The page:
Is That all There Is


Most of the time, Mama and Daddy answered endless questions from Ginny and me with thoughtful, thorough answers. There was nothing we couldn’t ask that they wouldn’t try to explain.

However, when I complained about the fact that something was unfair, Daddy’s favorite answer was, “When you meet fair in the road, come get me.” I squinted my eyes, wrinkled my nose, and let my mouth gape, not daring to respond with the bordering on disrespectful, “Huh?” His answer made as much sense to me as, “If you don’t quit crying, I will give you something to cry about.”

When I moaned and groaned things did not work out the way I thought they would: a high school dance, a relationship, a job, Daddy would pull me into his arms, swing me around the living room and sing, “If that’s all there is, my friend, let’s keep dancing.”

I cannot adequately express how frustrating that was, not only because Daddy is tone deaf, but also because this made less sense to me than meeting fair in the road. I didn’t think either response adequate, but they were equally effective in getting me off subject. Who can argue with a tone-deaf man singing an answer? Not this kid.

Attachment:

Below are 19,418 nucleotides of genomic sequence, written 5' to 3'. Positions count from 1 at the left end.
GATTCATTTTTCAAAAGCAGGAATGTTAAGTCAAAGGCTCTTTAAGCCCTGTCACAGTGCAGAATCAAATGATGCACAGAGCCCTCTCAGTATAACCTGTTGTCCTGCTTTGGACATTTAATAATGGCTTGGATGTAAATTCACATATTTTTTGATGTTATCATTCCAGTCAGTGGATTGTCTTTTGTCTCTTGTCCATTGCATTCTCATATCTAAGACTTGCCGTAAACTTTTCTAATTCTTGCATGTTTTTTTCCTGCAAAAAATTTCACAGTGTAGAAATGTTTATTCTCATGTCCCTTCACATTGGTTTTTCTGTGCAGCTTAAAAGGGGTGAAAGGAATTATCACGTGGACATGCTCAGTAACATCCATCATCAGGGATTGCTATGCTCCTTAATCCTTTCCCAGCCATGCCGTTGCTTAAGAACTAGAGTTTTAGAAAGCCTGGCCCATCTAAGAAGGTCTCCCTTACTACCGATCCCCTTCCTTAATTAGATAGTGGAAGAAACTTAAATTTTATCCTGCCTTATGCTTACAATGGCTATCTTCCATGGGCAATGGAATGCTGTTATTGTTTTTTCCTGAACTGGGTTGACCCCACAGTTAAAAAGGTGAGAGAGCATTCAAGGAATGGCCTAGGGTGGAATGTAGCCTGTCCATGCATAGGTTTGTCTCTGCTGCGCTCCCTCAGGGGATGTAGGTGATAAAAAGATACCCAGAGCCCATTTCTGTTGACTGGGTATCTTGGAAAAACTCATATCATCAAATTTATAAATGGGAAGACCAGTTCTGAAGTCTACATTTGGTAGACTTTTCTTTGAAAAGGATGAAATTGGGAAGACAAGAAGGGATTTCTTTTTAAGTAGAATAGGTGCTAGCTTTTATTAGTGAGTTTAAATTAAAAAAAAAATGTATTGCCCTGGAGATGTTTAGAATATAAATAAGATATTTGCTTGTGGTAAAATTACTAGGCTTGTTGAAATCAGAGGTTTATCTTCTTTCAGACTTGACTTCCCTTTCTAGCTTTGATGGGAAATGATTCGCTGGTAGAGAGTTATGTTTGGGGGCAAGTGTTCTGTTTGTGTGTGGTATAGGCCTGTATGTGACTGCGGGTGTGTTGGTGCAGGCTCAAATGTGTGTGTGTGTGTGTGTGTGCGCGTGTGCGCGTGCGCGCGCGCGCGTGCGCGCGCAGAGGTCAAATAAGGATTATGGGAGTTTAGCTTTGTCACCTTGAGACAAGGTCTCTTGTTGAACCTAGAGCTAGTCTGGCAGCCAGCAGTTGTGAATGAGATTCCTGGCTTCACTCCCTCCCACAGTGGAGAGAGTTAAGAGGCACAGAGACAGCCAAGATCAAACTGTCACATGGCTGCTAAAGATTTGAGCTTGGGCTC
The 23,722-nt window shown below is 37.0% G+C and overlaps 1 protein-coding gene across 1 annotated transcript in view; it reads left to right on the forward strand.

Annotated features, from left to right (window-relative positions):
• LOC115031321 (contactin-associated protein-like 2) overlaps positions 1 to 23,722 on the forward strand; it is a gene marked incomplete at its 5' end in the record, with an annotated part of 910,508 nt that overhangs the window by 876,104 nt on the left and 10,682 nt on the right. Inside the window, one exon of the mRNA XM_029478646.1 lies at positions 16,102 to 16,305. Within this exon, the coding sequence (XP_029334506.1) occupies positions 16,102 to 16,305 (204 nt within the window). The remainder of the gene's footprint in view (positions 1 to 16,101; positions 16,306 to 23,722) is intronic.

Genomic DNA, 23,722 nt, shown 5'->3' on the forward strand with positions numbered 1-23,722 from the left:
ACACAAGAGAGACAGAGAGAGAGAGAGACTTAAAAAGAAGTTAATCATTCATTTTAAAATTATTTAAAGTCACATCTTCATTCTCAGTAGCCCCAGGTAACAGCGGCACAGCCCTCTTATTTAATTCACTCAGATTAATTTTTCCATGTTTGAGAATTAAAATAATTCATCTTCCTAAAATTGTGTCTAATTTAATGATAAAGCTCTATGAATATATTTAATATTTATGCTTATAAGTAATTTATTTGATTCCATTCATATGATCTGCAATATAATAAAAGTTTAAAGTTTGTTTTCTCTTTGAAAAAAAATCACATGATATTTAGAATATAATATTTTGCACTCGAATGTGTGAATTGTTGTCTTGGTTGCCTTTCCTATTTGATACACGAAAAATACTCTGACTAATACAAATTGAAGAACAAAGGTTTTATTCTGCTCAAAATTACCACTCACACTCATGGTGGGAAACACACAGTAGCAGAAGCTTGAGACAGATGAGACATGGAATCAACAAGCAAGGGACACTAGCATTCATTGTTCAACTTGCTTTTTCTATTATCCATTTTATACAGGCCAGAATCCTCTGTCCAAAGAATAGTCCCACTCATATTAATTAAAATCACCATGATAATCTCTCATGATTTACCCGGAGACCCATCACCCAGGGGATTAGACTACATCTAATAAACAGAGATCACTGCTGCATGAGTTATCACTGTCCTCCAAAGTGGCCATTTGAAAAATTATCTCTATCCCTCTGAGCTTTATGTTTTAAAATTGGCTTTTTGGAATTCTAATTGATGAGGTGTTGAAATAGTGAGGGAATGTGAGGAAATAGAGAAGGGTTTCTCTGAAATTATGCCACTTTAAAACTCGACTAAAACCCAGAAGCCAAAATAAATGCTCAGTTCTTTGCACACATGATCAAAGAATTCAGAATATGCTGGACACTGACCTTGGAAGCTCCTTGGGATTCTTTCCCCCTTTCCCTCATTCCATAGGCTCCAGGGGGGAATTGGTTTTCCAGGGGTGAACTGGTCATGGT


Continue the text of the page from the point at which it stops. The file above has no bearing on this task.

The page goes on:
Not so long ago, my teenager said to me on our way to work and school:

Jack: Hey Mom, what do you do at your job?

Me:  Well, lots of different things. I answer the phone and write lots of emails. I schedule meetings, keep up with different kinds of contracts; work with the accounting office. Office work          kinds of things.

Jack: Ha! You know what? You’ve digressed to a factotum.

I wasn’t sure which word made the tears spring to my eyes as quickly as they did: digressed or factotum. After thinking about it for a while, I decided it was both because they were true.